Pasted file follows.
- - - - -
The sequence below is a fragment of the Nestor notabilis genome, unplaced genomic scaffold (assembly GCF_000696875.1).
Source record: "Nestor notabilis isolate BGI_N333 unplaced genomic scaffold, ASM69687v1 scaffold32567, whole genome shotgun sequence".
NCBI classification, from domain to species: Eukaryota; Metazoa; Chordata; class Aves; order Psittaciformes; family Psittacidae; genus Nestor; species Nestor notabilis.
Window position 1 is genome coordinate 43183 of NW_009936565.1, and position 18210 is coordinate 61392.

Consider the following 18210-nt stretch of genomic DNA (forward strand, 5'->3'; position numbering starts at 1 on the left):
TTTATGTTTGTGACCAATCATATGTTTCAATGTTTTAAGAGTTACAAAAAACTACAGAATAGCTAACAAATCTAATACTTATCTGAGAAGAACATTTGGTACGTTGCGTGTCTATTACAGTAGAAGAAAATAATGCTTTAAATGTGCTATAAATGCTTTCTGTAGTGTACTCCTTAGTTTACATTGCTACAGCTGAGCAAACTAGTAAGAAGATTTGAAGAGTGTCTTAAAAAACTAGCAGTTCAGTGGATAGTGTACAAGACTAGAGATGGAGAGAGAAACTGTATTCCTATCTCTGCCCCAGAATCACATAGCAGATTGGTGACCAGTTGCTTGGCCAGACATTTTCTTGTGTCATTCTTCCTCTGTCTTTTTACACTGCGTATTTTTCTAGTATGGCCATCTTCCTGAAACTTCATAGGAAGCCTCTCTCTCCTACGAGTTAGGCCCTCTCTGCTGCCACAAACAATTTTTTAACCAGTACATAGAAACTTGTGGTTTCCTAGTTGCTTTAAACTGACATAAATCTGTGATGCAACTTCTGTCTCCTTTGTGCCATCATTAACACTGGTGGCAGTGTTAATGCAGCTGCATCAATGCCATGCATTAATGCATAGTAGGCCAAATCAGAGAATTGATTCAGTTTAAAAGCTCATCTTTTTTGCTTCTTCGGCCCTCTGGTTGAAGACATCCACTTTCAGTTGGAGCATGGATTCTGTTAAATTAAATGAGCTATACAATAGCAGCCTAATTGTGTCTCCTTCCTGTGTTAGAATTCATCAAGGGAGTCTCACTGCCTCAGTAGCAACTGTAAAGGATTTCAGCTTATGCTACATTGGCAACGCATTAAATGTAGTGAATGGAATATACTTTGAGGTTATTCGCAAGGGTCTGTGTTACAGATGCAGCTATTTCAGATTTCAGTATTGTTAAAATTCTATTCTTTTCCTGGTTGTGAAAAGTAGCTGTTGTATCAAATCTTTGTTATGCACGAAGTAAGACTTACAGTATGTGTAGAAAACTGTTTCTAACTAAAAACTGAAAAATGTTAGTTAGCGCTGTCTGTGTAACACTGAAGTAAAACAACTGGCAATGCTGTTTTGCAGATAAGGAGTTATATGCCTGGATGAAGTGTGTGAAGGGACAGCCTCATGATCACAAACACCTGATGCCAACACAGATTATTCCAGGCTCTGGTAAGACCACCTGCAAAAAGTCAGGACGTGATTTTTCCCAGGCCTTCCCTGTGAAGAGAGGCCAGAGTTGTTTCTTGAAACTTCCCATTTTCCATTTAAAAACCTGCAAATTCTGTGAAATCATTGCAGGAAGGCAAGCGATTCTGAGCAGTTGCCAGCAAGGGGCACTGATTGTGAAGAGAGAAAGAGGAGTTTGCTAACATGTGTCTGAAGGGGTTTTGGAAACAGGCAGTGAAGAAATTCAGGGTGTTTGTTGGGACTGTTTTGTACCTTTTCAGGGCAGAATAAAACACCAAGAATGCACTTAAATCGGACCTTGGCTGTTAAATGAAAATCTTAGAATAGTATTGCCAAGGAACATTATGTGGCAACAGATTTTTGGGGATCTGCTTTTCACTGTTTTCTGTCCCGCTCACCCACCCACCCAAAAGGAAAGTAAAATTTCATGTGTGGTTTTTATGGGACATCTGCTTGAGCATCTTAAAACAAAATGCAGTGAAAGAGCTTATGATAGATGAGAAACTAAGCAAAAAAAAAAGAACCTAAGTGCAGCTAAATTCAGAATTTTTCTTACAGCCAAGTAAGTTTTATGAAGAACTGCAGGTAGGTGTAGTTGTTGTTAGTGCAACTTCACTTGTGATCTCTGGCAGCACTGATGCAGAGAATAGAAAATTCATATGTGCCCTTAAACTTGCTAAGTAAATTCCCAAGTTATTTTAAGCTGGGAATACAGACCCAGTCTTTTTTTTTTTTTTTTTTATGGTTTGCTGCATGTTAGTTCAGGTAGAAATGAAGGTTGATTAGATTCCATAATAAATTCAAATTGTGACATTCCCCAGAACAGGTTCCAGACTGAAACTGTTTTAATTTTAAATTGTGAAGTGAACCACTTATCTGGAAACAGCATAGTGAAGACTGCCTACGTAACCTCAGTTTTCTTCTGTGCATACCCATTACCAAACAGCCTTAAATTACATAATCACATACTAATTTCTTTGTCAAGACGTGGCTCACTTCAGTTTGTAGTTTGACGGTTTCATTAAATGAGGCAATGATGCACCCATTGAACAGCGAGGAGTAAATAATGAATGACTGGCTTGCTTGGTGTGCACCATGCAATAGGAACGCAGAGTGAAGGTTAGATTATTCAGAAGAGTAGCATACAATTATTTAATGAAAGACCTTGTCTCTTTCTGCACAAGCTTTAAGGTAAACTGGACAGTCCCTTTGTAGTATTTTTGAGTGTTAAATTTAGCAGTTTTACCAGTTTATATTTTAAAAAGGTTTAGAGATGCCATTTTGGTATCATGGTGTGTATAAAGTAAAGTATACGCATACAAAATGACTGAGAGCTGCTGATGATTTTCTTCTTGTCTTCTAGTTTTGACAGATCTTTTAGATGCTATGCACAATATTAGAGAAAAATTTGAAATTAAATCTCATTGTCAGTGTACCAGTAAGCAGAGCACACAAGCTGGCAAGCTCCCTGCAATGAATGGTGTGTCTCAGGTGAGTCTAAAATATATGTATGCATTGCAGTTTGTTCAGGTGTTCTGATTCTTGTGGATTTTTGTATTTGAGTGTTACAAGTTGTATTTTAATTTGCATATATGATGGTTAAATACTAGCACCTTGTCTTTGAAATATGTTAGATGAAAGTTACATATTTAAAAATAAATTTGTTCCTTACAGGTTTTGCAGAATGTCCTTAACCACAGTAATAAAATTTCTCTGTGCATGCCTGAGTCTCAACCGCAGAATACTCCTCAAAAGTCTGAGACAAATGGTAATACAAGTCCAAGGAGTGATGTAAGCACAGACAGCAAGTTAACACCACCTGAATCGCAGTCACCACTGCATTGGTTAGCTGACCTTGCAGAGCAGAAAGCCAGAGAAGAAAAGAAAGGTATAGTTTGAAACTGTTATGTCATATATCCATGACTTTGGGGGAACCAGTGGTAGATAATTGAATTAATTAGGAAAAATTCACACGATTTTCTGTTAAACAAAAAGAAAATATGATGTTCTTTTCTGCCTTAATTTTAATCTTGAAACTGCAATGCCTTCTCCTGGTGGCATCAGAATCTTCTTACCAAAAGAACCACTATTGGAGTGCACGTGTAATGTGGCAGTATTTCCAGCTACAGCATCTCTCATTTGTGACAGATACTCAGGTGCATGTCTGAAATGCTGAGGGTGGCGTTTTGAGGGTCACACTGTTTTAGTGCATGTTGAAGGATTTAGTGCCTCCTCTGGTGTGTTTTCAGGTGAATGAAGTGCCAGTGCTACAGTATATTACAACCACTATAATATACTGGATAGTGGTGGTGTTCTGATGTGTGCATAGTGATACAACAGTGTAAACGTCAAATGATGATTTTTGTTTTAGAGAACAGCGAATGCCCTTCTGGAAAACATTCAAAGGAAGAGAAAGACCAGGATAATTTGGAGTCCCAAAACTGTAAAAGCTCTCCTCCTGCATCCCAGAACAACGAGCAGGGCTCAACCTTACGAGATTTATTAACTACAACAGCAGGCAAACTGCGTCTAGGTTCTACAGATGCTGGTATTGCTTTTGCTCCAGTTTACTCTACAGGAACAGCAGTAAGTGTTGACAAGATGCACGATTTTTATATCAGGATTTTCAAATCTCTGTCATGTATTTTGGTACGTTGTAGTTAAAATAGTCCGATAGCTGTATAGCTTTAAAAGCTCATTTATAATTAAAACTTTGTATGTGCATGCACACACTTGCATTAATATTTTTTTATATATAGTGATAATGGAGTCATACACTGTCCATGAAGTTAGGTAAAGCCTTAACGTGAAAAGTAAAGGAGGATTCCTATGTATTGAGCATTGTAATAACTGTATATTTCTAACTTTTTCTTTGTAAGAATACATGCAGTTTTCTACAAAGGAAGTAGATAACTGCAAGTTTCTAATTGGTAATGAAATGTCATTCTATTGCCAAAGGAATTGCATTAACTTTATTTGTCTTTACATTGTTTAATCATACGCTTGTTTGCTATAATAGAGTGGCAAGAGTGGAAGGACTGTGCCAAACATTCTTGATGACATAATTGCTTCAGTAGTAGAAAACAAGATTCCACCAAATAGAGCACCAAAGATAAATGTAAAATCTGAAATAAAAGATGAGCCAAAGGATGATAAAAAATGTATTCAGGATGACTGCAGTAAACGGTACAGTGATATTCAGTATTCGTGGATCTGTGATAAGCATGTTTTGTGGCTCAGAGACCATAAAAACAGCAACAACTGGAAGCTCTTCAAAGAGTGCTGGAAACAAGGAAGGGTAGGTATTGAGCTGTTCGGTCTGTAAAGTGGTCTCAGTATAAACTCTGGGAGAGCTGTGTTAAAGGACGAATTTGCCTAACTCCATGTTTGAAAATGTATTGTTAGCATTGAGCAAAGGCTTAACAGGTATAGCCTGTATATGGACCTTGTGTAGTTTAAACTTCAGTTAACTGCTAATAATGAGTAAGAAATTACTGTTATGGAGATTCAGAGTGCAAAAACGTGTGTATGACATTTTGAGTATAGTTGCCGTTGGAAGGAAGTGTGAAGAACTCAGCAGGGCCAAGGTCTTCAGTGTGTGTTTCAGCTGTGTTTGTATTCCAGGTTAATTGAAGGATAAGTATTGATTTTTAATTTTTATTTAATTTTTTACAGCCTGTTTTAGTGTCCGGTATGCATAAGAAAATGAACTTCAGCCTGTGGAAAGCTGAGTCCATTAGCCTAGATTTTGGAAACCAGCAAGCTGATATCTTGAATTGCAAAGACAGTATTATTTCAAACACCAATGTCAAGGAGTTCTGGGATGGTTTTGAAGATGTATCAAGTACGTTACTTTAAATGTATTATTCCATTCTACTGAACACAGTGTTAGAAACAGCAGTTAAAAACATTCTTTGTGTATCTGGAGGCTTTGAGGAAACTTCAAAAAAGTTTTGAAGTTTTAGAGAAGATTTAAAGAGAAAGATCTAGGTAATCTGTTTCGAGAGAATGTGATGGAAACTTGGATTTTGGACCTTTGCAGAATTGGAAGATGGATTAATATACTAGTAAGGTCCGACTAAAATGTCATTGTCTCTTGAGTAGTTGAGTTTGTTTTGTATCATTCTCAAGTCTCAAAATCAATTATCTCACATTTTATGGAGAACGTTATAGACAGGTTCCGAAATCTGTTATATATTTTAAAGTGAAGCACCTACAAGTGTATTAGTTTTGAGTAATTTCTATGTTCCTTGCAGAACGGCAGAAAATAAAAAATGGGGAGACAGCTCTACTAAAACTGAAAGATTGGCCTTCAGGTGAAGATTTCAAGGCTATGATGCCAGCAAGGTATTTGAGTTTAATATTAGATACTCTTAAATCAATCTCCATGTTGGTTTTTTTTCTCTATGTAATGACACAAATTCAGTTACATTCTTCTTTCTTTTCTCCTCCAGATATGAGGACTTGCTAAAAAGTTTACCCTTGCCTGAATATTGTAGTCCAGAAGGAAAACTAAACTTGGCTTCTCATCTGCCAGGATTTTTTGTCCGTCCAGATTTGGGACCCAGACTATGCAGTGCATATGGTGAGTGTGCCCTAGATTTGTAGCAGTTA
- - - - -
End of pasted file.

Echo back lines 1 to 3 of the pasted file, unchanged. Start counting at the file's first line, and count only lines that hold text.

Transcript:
The sequence below is a fragment of the Nestor notabilis genome, unplaced genomic scaffold (assembly GCF_000696875.1).
Source record: "Nestor notabilis isolate BGI_N333 unplaced genomic scaffold, ASM69687v1 scaffold32567, whole genome shotgun sequence".
NCBI classification, from domain to species: Eukaryota; Metazoa; Chordata; class Aves; order Psittaciformes; family Psittacidae; genus Nestor; species Nestor notabilis.